LIVE WEBINAR: The G-Spot & Vaginal Ejaculation || Thu, Jul 21, 2016 7:30 PM – 9:00 PM Eastern Standard Time {New York} || $15 per seat || 18+ || details & tickets here!

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Is Being Basic in Bed a Bad Thing?

Dear Yana,

Recently my partner and I have talked about sexual exploration- or lack thereof – in our relationship. I don’t have any fetishes or kinks or fantasies. At least, I don’t think I do. I’ve never even owned a sex toy. Not that this is a problem, but I sense from my partner that he wishes otherwise.

He finds my “vanilla” preference for the sexual experience “interesting”- his words. Read: boring. Now I’m questioning if I’m suppressing a desire to expand my sexual horizons or if I really just don’t get off from a sexual experience separated from reality. I guess the only way to know is to try exploring or I’ll never know, but I wanted to hear what you have to say and what you recommend for proceeding.

Sincerely,

Basic in Bed

 

Dear BinB –

There are a few reasons why I tend to use the term “pleasure-positive” to describe my work rather than “sex-positive” (though I’m truly a mix of both): on the one hand the “sex-positive” movement has been really, well – positive! Sex-positivity counters slut-shaming, casts sex as a natural, albeit complicated part of our lives rather than inherently risky or negative, and has opened many doors for people that had been previously barricaded by shame, stigma, and repressive social norms.

Pleasure-positivity is sex-positive. However, it’s more heavily focused on what brings us pleasure as unique individuals. The reason I bring this up, BinB, is that while sex-positivity may help your partner feel empowered and excited about his kinks and fetishes, it may feel simultaneously disempowering to you as someone who finds pleasure in what feels, as you describe as, based in reality and/or vanilla.

Though your sexual pleasure may present as vanilla in comparison to his triple-chocolate chip with whipped cream, cherries, sprinkles, and handcuffs, your unique experience of sexual pleasure is just as valid as his. For some, intimate pleasure has nothing to do with sex at all!

Kate McCombs, MPH, my sex education colleague, states so gracefully; “There’s a huge variety of what’s ‘normal’ when it comes to sexual desire. Often people with lower desire for sex feel broken or weird. If that’s you, you’re not alone. In my opinion, prude-shaming is just as problematic as slut-shaming. As I like to say ‘I’m sex-positive – not sex-mandatory’”. Similarly, being kink- or fetish-positive doesn’t mandate it be a part of your sexual experience.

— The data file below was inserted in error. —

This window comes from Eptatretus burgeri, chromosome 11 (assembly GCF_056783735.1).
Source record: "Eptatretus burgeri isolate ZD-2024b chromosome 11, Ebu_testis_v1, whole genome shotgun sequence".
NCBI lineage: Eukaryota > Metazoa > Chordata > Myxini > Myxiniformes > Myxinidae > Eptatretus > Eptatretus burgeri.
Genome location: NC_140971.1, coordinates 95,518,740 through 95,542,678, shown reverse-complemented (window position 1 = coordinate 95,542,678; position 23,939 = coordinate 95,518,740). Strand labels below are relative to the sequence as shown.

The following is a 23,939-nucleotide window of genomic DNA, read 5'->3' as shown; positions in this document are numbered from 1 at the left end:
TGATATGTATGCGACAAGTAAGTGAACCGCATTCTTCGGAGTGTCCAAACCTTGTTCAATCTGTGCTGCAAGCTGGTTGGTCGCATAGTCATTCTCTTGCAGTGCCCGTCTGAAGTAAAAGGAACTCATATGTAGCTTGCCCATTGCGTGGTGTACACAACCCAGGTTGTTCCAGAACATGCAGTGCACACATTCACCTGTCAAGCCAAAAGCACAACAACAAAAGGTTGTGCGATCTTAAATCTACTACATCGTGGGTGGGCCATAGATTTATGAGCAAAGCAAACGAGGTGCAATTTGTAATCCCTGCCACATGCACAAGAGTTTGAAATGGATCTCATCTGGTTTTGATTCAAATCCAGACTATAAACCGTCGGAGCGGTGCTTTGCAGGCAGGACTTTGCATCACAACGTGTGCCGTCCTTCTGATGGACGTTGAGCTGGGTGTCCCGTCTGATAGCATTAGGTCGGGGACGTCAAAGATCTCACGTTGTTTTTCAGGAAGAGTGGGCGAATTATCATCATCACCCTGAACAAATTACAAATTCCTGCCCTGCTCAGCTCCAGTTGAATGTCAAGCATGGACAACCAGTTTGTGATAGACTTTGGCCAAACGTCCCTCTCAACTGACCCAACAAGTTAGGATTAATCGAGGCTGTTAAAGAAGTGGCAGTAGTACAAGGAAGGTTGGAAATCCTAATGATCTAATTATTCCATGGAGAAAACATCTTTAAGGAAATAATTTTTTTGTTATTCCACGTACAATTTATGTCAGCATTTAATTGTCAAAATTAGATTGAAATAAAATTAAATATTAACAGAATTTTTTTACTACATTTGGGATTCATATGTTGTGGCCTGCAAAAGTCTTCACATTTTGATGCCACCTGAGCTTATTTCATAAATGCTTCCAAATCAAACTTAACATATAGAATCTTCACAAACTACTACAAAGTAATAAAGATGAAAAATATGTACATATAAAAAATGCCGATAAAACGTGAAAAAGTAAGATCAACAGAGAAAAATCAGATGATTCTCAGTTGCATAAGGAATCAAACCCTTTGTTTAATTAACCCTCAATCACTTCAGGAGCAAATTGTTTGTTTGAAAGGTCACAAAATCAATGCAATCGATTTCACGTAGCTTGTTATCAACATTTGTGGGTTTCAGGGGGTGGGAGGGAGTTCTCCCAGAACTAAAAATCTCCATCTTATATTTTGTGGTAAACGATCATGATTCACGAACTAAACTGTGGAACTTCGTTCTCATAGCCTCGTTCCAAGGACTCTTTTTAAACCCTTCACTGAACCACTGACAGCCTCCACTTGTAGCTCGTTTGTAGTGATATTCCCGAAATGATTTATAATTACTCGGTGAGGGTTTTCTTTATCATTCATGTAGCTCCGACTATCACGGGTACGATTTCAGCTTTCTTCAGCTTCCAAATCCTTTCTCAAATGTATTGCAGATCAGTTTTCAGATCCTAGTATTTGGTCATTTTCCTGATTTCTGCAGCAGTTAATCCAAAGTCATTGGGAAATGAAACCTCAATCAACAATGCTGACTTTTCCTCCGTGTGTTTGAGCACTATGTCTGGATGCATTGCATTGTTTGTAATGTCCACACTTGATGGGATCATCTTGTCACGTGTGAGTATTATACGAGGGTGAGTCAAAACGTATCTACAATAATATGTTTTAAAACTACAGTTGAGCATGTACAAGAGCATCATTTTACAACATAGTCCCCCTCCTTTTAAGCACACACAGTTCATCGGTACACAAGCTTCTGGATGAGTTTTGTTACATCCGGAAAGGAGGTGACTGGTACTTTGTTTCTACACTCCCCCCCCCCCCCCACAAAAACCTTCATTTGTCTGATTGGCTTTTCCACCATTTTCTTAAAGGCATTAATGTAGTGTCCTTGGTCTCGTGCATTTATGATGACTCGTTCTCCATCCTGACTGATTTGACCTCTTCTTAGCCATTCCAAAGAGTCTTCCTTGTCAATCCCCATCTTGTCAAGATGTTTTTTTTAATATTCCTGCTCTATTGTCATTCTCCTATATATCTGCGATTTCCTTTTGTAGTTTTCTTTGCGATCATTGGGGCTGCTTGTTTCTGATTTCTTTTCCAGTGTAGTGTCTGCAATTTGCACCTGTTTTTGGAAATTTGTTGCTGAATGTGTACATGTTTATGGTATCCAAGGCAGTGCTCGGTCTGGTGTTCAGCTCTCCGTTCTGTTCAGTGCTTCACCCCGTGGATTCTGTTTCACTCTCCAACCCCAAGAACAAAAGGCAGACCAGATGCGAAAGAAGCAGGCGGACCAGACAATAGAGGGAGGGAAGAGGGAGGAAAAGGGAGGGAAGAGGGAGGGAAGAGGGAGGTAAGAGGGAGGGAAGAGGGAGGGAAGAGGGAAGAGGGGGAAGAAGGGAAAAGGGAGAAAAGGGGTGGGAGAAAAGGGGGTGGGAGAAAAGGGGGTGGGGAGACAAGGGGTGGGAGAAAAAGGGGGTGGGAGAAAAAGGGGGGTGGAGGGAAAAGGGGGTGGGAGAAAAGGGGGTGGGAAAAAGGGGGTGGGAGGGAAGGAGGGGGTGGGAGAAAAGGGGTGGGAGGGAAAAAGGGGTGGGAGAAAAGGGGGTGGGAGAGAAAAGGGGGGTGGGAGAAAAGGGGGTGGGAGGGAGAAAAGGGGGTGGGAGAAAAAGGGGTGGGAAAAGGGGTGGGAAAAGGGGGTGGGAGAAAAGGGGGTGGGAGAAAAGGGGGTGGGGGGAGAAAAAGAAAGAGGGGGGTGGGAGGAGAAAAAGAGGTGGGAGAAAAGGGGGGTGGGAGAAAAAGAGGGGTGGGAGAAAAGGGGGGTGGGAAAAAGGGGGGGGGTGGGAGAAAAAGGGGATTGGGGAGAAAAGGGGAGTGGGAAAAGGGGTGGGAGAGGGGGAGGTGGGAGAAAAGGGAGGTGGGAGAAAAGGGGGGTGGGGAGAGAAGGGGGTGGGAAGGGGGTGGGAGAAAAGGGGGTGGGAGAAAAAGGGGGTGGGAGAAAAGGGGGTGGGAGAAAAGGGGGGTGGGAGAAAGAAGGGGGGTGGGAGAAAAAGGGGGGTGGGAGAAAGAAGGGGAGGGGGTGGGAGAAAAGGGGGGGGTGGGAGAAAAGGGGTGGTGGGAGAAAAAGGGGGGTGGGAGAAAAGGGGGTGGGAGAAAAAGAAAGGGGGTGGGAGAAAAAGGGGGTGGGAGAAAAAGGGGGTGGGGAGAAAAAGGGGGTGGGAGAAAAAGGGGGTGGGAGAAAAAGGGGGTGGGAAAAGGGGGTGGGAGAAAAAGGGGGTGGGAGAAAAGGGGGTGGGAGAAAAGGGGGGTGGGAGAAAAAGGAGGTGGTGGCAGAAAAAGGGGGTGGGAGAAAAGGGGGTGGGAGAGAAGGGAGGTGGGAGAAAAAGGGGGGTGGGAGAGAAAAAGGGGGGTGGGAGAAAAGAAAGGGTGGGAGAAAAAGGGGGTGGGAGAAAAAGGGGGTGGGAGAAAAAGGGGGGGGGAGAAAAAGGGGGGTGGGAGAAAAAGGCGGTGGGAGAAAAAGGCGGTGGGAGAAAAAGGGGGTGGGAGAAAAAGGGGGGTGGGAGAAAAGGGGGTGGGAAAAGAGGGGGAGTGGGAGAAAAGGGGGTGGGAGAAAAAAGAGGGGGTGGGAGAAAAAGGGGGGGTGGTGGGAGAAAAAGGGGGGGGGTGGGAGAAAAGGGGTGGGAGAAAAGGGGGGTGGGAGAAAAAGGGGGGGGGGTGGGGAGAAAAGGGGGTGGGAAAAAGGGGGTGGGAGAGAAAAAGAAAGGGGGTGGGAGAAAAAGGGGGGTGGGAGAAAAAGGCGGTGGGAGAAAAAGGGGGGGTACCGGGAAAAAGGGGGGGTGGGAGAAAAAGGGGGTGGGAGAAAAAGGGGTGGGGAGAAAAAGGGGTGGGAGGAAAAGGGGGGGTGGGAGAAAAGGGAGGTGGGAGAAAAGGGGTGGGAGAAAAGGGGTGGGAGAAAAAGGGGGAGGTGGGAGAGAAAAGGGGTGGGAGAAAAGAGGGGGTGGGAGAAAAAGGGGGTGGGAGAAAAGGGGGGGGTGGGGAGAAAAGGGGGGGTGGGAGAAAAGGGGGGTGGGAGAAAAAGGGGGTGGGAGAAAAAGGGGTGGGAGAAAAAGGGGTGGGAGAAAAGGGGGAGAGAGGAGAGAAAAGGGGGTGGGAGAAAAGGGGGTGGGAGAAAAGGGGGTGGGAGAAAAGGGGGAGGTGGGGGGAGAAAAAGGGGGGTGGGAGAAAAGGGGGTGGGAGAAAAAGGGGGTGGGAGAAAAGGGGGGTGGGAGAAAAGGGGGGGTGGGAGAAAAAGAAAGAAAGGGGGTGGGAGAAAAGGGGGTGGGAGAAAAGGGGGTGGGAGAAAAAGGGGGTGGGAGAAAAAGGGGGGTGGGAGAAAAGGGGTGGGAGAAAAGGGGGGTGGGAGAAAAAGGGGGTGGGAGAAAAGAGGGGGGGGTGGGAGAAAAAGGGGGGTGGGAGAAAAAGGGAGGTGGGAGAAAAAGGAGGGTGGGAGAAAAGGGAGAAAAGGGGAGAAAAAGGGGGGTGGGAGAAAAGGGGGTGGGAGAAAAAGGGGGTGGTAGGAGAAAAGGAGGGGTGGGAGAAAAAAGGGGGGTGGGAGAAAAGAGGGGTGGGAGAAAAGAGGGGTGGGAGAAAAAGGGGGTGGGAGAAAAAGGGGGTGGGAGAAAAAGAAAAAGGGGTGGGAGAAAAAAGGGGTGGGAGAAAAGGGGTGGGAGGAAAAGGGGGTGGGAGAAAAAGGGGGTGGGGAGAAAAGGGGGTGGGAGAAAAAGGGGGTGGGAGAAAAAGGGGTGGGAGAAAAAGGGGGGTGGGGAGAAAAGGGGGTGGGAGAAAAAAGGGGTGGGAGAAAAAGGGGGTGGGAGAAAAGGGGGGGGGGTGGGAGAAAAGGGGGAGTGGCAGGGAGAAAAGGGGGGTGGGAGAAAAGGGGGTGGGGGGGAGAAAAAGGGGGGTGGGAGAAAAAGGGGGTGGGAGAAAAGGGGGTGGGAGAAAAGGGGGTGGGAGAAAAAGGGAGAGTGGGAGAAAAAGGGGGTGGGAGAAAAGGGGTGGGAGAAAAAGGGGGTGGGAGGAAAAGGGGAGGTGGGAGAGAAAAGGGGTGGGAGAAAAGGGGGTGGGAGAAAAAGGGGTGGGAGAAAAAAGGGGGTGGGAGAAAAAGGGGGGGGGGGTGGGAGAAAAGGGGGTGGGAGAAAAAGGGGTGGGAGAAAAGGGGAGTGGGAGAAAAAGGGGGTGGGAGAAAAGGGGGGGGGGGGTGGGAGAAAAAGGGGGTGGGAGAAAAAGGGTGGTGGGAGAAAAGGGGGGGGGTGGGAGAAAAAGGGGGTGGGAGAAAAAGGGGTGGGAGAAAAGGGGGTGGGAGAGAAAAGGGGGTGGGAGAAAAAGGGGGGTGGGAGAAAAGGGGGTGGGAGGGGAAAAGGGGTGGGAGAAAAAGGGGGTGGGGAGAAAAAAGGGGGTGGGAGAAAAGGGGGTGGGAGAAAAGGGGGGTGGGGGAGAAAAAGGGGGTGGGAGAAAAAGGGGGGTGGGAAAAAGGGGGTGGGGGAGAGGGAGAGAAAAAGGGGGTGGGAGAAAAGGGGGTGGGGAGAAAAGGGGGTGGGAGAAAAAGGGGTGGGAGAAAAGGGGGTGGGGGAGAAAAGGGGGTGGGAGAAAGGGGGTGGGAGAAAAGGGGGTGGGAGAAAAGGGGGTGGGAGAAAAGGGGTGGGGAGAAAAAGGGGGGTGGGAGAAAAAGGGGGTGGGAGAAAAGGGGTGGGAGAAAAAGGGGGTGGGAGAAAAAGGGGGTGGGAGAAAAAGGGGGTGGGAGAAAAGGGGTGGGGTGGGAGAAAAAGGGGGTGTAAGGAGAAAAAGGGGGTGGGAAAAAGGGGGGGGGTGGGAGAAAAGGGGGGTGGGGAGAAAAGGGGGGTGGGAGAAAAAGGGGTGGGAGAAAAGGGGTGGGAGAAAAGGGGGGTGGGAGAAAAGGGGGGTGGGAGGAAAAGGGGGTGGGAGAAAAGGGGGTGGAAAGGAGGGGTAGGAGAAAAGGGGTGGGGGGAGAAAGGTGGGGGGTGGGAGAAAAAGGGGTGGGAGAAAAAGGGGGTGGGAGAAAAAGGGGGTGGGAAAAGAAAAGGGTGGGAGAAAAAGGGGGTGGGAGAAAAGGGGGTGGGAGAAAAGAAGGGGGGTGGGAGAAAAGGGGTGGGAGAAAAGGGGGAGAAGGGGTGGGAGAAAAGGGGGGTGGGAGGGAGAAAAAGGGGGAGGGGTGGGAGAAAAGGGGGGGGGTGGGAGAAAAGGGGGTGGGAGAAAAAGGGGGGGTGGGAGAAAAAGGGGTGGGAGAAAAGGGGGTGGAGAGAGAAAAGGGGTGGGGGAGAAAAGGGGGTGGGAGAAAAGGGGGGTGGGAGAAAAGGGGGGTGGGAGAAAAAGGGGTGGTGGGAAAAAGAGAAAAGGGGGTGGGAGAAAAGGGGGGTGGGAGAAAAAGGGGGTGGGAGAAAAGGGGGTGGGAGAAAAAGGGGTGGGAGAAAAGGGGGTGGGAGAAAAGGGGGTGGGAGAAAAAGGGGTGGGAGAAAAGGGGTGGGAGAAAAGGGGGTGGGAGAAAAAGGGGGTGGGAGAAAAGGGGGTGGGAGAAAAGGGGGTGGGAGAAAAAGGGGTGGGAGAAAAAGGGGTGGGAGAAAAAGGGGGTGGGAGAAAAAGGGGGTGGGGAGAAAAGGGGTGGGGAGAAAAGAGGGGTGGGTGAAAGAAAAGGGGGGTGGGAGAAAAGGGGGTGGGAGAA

Of course, there are always two sides to every coin and endless sides to the complex shapes our sexual and romantic lives can take. If you would like to explore some other sides, there are a couple places to dig into.

You seem overwhelmed at the idea of exploring this wide realm of other-than-vanilla sex – understandable! A simple Googling of “kinky sex” can lead you into quite the overstimulating rabbithole, to say the least. Sexual exploration can be an extremely personal process and may look like fantasizing about something new for a few minutes while you masturbate, taking a vibrator for a spin, or diving headfirst into the porn pool. Some feel safe and comfortable exploring with their partners present and others need some solo space to process, feel awkward, or to just throw that new vibrator on the floor and swear them off for life.

For others, sexual exploration can mean a deeper process of unpacking what makes us feel hesitant about moving beyond the sex we know or the sex we’ve been granted social permission to have. I’m particularly interested in what you might discover by thinking about what makes reality-based sex feel good and safe to you.

Your partner has a responsibility to not pressure you into any kind of sex that you don’t feel consensually and enthusiastically YES about and also if you do decide to explore new sexual things with him, to be patient and supportive if certain things just don’t float your bangin’ boat.

Some suggested reading includes When Your Sex Drives Don’t Match by Sandra Pertot, Come As You Are by Emily Nagoski, and Mating in Captivity by Esther Perel.

No matter what, keep in mind this mantra by sex writer & educator Emily Nagoski, PhD: “Pleasure is the measure”; not your kink-o-meter, not the flavor of your freakiness, but your genuine pleasure.


This sex column appears in print on the back page of The Valley Advocate every week!

Email me your sex & relationship questions to be anonymously answered in the V-Spot!